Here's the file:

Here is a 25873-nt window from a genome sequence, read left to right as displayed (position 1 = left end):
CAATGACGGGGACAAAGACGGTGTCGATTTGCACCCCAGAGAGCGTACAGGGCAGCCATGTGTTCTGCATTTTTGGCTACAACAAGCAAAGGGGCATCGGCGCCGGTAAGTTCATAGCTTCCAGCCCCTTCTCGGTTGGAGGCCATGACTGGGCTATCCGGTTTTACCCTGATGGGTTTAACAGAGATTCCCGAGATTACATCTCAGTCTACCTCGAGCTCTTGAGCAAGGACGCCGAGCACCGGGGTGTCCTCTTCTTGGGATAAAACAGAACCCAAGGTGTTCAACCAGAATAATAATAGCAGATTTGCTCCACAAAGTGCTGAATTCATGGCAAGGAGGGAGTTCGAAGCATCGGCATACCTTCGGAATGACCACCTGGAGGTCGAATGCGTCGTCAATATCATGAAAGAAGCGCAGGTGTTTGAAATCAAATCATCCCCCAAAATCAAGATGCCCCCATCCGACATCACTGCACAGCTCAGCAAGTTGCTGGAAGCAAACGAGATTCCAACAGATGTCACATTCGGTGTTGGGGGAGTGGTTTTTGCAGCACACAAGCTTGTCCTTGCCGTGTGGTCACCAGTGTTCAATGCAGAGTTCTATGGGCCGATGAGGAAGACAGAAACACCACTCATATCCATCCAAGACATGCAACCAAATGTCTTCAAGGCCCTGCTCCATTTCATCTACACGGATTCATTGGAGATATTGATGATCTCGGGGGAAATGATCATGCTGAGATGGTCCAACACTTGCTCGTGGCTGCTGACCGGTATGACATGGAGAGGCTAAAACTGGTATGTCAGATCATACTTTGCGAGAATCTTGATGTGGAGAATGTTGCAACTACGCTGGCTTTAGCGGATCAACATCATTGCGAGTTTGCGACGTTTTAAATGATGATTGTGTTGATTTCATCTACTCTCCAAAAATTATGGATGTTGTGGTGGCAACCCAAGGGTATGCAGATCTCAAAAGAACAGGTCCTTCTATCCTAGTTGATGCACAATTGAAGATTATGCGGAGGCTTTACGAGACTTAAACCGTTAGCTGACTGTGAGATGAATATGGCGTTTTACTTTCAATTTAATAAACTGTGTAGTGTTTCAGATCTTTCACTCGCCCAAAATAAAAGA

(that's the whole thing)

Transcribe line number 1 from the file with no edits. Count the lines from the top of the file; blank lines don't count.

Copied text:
Here is a 25873-nt window from a genome sequence, read left to right as displayed (position 1 = left end):